1969 Chevrolet Camaro Clutch And Flywheel Replacement

11.22.2005....Camaro is back home again after a 3 year hiatus in a metal storage shed.  MSD Distributor has been replaced due to the infamous rusting insides.  Clutch and flywheel are being replaced currently....This has needed to be done since the motor was put in the car back in 1998 or 1999.  I will need to locate some new front tires for this beotch.   165 80 R15's for the front.  They are worn a little too much on the inside.  I guess the sheer weight of the iron in the front and the small block springs will do it after almost 10 years.    I should have this completed in the next few days.  There are some fresh pictures below for easy inspection of the work performed.

Elevate car with jack stands and a floor jack if available.

I generally use the jack stands and the floor jack when doing this project.   Later I will use the floor jack to remove and reinstall the transmission.  Although it only weighs about 65 pounds,  it is hard to lift up into the car when you are on your back so close to the ground.

Remove driveshaft,  shifter,  transmission cross member and transmission from car....in that order.

Remove bell housing and pressure plate.

Shifter Hole.  This was a good time to take the dimensions and locations of the hole for future conversions.

The floor and tunnel were cut on this car at some point.  I am not sure why.

Interior view without the shifter in the car.

A gathering of the essential pieces.  Clutch,  pressure plate,  bell housing,  transmission, throw out fork, throw out bearing, shifter,  transmission, driveshaft.

Remove flywheel.  I have always used aluminum ones on the big block.  This one has been resurfaced too many times and the geometry is off.

Flywheel added to the pile of parts.

Now is a good time to clean up any goo or other crap now that you have access to the back of the block.   Remove and replace the pilot bearing in the crankshaft now.  I prefer to use the roller pilot bearings.   They can be a pain in the ass to remove sometimes,  so you may have to get creative with a threaded rod and a nut,  or just go and get the tool to remove/replace them with.   Now is a good time to change the oil, since the motor is at a nice draining angle with the transmission disconnected and removed.

Nice and clean back side of the motor with a fresh pilot bearing installed.

Clean hands once the cleaning work is done,  and they should stay that way,  for the most part.

Clean hands once the cleaning work is done,  and they should stay that way,  for the most part.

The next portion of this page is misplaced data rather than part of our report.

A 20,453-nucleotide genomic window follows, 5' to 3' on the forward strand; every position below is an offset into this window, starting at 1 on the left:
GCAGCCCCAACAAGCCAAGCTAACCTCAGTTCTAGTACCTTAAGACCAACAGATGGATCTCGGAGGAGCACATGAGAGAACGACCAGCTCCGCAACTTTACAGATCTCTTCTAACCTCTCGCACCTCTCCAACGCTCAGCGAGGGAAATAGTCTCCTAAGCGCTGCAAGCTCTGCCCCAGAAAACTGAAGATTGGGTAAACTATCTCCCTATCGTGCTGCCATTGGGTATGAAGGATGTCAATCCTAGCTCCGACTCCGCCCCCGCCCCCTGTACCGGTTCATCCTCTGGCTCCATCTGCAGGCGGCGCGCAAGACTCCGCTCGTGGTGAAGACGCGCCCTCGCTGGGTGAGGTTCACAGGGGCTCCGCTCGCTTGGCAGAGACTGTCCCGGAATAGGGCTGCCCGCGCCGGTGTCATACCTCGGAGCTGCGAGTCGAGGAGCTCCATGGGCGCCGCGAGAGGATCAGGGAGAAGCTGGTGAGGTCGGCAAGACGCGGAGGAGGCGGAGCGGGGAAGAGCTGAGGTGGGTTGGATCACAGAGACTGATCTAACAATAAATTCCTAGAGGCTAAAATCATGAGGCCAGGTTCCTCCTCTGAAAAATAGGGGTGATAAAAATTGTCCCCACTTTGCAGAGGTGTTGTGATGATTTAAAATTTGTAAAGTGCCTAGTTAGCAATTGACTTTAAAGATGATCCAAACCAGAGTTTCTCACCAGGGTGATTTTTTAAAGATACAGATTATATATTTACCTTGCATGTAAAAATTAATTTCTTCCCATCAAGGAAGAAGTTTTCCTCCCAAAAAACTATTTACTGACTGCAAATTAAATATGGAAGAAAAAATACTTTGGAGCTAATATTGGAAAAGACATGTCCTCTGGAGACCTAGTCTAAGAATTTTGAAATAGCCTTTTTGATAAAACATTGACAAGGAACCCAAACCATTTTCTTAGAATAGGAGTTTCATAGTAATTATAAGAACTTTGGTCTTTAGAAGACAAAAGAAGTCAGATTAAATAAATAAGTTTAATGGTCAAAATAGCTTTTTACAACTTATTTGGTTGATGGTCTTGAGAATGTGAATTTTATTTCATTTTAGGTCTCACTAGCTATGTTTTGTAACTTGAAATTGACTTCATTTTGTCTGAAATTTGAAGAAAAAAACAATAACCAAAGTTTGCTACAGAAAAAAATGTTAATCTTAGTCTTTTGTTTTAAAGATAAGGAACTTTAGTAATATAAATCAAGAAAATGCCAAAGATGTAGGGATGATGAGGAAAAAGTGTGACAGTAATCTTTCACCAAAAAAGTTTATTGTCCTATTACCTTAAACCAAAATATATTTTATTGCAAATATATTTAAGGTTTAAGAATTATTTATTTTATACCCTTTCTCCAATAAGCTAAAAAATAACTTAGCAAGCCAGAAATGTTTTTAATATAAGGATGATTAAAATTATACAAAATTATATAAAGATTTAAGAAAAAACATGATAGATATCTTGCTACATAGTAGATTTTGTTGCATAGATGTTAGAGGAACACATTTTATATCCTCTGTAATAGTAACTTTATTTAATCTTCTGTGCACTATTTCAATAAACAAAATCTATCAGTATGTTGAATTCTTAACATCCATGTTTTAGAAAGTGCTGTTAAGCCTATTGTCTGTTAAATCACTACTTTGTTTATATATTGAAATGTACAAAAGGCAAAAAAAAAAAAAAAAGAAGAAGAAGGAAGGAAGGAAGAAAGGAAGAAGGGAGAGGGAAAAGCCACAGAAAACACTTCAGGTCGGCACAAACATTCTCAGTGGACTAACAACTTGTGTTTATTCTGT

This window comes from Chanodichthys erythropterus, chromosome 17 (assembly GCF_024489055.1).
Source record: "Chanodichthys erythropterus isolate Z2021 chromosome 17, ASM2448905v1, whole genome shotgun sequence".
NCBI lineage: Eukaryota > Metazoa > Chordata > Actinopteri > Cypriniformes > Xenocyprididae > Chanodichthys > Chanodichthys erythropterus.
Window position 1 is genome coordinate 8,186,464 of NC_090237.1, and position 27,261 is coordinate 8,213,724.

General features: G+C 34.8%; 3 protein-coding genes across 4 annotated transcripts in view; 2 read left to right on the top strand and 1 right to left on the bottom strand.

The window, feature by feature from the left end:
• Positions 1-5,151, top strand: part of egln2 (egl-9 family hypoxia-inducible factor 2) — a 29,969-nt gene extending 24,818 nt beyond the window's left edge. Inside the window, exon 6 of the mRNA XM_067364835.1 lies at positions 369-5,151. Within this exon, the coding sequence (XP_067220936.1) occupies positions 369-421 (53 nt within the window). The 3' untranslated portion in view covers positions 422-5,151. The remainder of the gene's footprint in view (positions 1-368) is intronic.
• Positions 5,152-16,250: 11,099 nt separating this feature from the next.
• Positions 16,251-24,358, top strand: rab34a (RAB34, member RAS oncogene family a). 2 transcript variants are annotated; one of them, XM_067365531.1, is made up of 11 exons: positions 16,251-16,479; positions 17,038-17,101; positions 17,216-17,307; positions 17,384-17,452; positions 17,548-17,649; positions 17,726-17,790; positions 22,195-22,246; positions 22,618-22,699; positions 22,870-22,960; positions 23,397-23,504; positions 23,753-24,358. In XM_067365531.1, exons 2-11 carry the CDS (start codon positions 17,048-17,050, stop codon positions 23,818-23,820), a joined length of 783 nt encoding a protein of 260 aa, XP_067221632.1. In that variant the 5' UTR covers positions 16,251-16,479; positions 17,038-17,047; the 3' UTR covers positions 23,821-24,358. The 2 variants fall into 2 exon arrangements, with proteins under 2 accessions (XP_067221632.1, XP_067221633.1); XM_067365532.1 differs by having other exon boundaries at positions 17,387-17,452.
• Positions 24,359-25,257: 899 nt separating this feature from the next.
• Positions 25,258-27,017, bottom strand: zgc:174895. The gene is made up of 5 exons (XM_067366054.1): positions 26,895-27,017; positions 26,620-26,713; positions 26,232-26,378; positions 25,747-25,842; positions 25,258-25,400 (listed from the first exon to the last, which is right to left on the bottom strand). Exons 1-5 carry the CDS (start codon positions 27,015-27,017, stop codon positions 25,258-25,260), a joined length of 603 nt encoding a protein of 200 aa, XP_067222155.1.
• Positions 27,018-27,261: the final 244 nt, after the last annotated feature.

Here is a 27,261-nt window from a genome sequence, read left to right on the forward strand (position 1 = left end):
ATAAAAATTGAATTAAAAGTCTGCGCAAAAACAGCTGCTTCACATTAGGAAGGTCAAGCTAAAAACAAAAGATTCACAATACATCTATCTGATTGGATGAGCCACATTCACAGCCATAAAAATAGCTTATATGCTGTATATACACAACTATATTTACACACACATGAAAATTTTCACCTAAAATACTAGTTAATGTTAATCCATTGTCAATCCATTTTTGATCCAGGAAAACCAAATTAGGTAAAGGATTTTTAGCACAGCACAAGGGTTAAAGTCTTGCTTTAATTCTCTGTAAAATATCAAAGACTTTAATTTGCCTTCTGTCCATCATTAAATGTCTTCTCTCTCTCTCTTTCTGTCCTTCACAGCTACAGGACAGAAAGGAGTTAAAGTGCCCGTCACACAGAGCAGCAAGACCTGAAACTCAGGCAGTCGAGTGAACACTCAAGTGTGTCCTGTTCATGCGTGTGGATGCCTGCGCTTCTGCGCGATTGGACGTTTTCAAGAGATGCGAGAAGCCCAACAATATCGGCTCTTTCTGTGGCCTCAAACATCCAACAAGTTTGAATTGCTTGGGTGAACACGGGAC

Reinstall flywheel ,  clutch,  and pressure plate.  make sure to use an alignment tool and some Loctite on the flywheel bolts and pressure plate bolts.  You don't want this rotating mass to come loose at 7 grand,  even with a scatter shield.

Reinstall bell housing.  Get a new throw out bearing,  reinstall throw out fork and reconnect linkage to the z-bar.   I use the Centerforce Dual Friction 11" clutches and pressure plates.  They have a rebuild service for about $90.00 where they will send you another one for your "core".  I have a few of them around so always have a spare ready to go.   They come with a new throw out bearing with the rebuild.

Reinstall transmission,  shifter and transmission cross member.  Use Loctite on all bolts....especially if you are using all solid mounts everywhere.  The last thing to install is the driveshaft.  With it disconnected from the car,  check for wear marks on the input side of the driveshaft.   Slide the driveshaft into the transmission as far as it will go,  and mark the drive shaft right at the seal.  Slide driveshaft back out and check for some space between the wear marks where it has been and the deepest point it will go.   You want some space there because when the engine is under a load,  the rear end may change the pinion angle and slide the driveshaft a little further into the transmission.  If there is no space,  you may damage the transmission or break a lot of driveshafts/yokes/rear ends/ujoints,  etc.   A good 3/4" to 1.25" of space is ok.   If you can see the output shaft with the drive shaft fully installed,  the driveshaft is too short and should be replaced.  The more bite you have on the splines of the transmission,  the better off you are.

I have done this task many times before and always on my back.  Hopefully I will be able to get a car lift to do it in the future.  Cosco has them for a good deal sometimes....so keep your eye out,  I will.